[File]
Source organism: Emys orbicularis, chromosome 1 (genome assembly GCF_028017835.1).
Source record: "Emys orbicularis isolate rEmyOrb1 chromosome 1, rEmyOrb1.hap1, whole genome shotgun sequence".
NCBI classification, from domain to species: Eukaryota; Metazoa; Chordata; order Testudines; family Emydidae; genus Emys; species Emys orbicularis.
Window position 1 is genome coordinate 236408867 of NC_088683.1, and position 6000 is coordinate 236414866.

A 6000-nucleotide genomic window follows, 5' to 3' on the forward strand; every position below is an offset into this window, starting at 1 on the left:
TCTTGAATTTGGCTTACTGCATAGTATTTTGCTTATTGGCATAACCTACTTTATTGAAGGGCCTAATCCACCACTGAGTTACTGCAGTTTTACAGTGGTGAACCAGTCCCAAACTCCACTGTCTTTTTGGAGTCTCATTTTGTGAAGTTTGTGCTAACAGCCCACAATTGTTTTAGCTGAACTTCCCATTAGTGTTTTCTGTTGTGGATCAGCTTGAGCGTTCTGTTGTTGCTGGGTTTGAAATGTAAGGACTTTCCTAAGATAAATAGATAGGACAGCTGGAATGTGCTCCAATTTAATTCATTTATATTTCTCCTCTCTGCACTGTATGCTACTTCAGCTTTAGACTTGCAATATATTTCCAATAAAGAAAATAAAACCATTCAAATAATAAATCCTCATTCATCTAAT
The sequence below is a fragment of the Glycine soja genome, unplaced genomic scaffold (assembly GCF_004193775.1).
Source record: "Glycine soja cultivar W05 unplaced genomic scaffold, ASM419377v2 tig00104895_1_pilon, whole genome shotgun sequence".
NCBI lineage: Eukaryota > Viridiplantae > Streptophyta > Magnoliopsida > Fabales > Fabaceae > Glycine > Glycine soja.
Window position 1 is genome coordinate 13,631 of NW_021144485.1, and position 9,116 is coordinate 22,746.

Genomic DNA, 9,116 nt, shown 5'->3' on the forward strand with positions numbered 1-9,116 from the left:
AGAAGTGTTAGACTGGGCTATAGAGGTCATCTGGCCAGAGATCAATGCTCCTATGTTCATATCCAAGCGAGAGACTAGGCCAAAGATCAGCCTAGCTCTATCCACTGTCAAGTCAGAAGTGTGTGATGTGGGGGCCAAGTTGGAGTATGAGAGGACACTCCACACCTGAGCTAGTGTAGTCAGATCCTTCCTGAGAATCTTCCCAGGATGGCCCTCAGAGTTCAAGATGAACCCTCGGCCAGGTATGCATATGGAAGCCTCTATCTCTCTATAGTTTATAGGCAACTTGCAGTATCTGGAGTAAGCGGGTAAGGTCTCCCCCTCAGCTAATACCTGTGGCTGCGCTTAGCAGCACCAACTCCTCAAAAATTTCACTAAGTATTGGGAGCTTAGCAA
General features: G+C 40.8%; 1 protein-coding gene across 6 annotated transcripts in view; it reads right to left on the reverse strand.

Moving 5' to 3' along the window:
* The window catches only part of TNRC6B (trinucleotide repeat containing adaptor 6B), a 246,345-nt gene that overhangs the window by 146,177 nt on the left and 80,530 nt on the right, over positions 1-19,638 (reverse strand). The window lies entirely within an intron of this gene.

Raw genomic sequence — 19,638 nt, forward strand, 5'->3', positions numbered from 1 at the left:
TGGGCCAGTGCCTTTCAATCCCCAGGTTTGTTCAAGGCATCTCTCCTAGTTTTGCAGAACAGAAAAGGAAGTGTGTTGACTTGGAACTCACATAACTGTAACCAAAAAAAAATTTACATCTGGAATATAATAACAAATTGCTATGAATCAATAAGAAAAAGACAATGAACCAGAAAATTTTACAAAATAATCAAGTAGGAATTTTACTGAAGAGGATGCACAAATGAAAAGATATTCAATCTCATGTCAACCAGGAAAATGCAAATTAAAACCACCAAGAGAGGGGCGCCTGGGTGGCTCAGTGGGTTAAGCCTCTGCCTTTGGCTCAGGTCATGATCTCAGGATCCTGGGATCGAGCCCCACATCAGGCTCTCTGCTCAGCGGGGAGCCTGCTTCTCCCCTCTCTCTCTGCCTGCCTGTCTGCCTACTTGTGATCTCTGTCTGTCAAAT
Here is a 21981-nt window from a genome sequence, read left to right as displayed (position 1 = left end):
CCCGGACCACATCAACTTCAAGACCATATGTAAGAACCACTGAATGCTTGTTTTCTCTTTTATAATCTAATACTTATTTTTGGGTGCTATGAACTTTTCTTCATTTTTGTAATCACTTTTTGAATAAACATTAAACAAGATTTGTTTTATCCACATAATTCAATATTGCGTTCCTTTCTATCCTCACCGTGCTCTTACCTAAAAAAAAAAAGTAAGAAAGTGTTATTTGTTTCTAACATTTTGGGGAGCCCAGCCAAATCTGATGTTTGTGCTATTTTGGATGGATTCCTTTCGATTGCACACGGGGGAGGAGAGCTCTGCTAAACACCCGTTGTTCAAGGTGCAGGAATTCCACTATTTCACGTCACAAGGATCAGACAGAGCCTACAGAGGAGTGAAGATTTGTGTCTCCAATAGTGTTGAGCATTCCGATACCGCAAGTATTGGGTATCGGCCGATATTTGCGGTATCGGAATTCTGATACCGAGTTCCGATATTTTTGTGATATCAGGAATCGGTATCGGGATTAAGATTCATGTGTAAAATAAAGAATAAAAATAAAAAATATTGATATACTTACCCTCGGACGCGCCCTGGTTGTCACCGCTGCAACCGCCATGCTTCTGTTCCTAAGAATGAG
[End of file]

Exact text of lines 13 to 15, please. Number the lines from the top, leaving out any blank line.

General features: G+C 40.8%; 1 protein-coding gene across 6 annotated transcripts in view; it reads right to left on the reverse strand.

Moving 5' to 3' along the window:
* The window catches only part of TNRC6B (trinucleotide repeat containing adaptor 6B), a 246,345-nt gene that overhangs the window by 146,177 nt on the left and 80,530 nt on the right, over positions 1-19,638 (reverse strand). The window lies entirely within an intron of this gene.